Working with PMO and central agencies like ‘being loved by a 900-pound gorilla’


Andrew Tongue knows a thing or two about working at the centre of governments. The PM&C associate secretary explains the right and wrong ways to get on the agenda, and why being “searched and destroyed” isn’t all bad.

For those outside central agencies — whether in line departments or the civil society sector — working out how things run is key to getting your issue on the agenda.

Andrew Tongue, a key leader at the centre of the Commonwealth as associate secretary for indigenous affairs at the Department of the Prime Minister and Cabinet, gave some insights into how it all works at the civil society-focused Power to Persuade symposium in Melbourne on Monday.

Inevitably there are competing agendas, and having your ideas nixed by the Premier’s department or Treasury is a common gripe of those working in line departments — but maybe you’ll end up seeing the wisdom of the decision one day.

As someone who has been “searched and destroyed” on some ideas earlier in his career, Tongue now acknowledges this was the right thing to do.

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  • Geoff Edwards

    This account of the dynamics within the central agencies sounds a long way from the innovative, risk-taking agenda that I thought the Prime Minister was promoting, Andrew Tongue. Making five out of 2 + 2, your account sends the following messages to me as an uninvolved observer:

    * Prime Minister & Cabinet and Treasury have a unitary approach to issues, (presumably a neoliberal one, but that is a different matter) – a collaboration that would seem positively unhealthy as PMC is supposed to be concerned with the entire breadth of issues in society and by the law of averages this should from time to time put it offside Treasury;

    * the Government’s agenda of the day should prevail over any initiative that the public service thinks might be in the public interest – a viewpoint that jettisons the concept of frank and fearless advice;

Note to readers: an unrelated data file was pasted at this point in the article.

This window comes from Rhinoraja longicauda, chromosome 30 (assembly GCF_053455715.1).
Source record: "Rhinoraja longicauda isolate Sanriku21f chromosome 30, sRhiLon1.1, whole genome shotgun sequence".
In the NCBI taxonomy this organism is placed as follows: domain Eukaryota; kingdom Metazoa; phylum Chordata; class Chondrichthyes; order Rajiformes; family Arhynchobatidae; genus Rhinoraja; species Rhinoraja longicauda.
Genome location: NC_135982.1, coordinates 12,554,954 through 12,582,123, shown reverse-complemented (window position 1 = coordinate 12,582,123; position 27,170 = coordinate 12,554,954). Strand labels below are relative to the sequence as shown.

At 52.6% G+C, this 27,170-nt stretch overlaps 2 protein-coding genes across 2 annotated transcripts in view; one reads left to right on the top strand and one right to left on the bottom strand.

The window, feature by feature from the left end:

* any initiative that becomes risky will be shut down, with personal consequences – a viewpoint that would discourage any public servant from even bothering to try anything innovative;

    * the judgement of PMC and Treasury is always better – no matter how content-weak or short-term their judgement may be;

    * these two agencies know how to settle scores – so much for honest, independent evidence-based analysis, policy is overshadowed by personal get-evens;

    * lobbying the political office though risky is not prohibited – an approach that seems to condone fragmentation, a form of bypassing the role of PMC;

    * the onus for considering implications from a different perspective is pushed back upon line agencies rather than PMC – but by definition line agencies are more likely to take a single-disciplinary approach and not be aware of competing perspectives;

    * a public servant with a bright idea or in-depth knowledge might have to wait years before political circumstances open up an opportunity to bring it to PMC attention.

    It seems to me, Andrew, with all due respect, that the overall message from your op-ed to the average public service manager with a busy workload is, don’t bother coming up with any bright ideas, PMC and Treasury will combine to smother it unless it is already on the PMO’s agenda. If this is really the culture within PMC, then the Prime Minister has no hope of getting his innovation agenda – or indigenous policy – out of first gear.